Kr00k: Wi-Fi vulnerability puts millions of devices at risk

[German]Security researchers at ESET have discovered a vulnerability in Broadcom and Cypress WLAN chips that could compromise the WPA2 encryption of millions of devices (routers). Here is some information on the subject.


I already came yesterday across the first tweets and this Bleeping Computer article about this vulnerability, which draws attention to the problem.

ESET security researchers describe the Kr00K vulnerability in this document. Kr00k – formally known as CVE-2019-15126 – is a vulnerability in the Broadcom and Cypress Wi-Fi chips that allows unauthorized decryption of a portion of WPA2 encrypted traffic. 

Specially timed and hand-crafted data sets transmitted over a Wi-Fi connection can cause internal errors (in terms of state transitions) in a Wi-Fi device. As a result, an inadmissible Layer 2 Wi-Fi encryption error occurs. As a result, it is possible to decrypt information encrypted with WPA2 in a Wi-Fi network. 2019-9502 and CVE-2019-9503.

Who is affected?

The vulnerability affects all unpatched devices with Broadcom and Cypress FullMac Wi-Fi chips. These are the most commonly used Wi-Fi chips in today's client devices, and are built into devices from major manufacturers such as Amazon (Echo, Kindle), Apple (iPhone, iPad, MacBook), Google (Nexus), Samsung (Galaxy), and many other brands.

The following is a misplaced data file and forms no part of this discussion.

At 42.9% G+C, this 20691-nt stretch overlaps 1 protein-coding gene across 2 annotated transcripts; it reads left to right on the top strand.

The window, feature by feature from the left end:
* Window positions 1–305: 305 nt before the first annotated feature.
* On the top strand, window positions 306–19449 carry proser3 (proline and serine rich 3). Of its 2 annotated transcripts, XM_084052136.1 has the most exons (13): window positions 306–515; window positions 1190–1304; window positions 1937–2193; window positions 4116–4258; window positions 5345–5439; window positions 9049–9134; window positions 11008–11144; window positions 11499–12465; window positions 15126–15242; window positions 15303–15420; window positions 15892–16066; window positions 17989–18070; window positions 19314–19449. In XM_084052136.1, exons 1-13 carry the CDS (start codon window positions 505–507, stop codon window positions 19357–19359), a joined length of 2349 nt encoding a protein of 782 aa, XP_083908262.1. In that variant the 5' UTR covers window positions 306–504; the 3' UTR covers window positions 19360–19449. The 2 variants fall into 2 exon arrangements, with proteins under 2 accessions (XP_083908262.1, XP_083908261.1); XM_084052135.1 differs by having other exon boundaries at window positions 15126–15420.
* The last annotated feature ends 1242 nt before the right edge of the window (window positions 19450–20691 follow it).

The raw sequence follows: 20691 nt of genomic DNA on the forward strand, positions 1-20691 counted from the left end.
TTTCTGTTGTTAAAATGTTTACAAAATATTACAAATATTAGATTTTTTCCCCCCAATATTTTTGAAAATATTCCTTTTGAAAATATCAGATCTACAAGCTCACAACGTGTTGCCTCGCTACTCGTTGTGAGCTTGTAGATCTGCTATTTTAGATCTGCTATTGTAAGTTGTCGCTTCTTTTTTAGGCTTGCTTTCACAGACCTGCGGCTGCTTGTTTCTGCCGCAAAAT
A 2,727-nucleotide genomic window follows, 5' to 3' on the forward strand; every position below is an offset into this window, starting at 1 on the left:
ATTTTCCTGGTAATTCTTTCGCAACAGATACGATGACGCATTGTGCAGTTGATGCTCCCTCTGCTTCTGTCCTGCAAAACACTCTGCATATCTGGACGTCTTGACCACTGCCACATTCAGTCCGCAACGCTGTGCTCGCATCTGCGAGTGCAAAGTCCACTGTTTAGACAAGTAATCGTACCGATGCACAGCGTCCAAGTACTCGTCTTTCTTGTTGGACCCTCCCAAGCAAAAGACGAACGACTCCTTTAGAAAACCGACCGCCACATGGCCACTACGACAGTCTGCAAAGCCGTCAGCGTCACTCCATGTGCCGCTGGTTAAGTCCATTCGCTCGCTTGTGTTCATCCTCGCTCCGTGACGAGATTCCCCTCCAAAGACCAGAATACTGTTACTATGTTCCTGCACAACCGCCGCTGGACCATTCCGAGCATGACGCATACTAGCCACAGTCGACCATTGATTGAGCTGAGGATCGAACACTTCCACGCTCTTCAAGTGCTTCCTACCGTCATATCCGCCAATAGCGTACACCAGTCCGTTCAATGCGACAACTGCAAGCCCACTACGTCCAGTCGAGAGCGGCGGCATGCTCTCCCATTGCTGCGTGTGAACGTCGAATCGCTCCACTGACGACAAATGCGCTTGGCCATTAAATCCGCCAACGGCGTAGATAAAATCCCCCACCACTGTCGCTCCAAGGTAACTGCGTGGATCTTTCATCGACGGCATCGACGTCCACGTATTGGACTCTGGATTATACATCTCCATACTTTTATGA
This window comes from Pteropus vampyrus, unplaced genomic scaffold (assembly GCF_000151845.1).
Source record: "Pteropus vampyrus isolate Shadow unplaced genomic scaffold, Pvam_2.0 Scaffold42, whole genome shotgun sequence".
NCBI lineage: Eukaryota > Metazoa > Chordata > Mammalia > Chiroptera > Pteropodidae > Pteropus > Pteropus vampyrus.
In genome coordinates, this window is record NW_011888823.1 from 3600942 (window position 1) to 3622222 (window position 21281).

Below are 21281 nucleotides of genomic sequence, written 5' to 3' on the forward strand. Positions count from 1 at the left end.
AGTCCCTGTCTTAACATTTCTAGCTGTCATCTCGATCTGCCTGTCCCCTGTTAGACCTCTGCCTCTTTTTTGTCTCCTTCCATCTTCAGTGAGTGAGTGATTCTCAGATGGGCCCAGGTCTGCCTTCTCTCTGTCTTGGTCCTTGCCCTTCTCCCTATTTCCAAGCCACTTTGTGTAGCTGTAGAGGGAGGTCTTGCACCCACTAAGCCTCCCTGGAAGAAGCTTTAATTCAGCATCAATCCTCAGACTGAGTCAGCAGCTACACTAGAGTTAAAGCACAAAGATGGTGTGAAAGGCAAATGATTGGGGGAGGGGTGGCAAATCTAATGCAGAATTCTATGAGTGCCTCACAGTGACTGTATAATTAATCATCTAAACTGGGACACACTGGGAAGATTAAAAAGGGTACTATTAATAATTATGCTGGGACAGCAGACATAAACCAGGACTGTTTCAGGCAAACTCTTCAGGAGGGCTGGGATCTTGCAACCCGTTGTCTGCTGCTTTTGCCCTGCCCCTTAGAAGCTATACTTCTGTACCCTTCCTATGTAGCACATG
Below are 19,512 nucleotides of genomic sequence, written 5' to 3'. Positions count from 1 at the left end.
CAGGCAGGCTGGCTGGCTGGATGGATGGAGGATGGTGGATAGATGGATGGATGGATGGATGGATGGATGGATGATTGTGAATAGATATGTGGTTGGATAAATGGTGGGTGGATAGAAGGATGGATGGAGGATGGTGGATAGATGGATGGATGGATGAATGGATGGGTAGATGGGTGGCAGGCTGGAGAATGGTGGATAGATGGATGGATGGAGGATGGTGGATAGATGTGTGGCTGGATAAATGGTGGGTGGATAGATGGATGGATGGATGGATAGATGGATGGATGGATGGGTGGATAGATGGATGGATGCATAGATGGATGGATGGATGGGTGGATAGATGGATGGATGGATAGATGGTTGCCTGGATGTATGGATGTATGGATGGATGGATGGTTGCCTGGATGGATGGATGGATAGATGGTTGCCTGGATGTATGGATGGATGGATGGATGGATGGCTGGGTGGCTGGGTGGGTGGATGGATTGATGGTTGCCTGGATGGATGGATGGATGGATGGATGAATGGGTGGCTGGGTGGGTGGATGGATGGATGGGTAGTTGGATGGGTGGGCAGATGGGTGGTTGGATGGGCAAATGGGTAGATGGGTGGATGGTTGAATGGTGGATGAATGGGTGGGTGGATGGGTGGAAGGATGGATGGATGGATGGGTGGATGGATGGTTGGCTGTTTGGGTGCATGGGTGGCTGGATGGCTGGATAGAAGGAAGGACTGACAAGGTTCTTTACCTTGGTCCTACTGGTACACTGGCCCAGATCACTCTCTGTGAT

Wi-Fi access points and routers using these chips are also affected by Kr00k. The problem is that even environments with patched client devices are then vulnerable to the vulnerability. The researchers write that there were more than a billion affected devices before the patching.

On NIST.GOV there are indications that Apple and Cisco have already patched this vulnerability.

Thus, a number of end devices have already been patched with respect to this vulnerability.  

What can I do?

ESET experts recommend that you ensure that all Wi-Fi enabled devices, including smartphones, tablet PCs, notebooks and Wi-Fi access points and routers, are updated to the latest operating system, software and/or firmware versions. According to the information provided by security researchers, patches have now been released for devices from major manufacturers.

The vulnerability rating ranges from 'serious' (ESET) to 'low' (NIST). NIST comes to this conclusion because an attack can be quite costly. In addition, the attacker must be near the wireless network.

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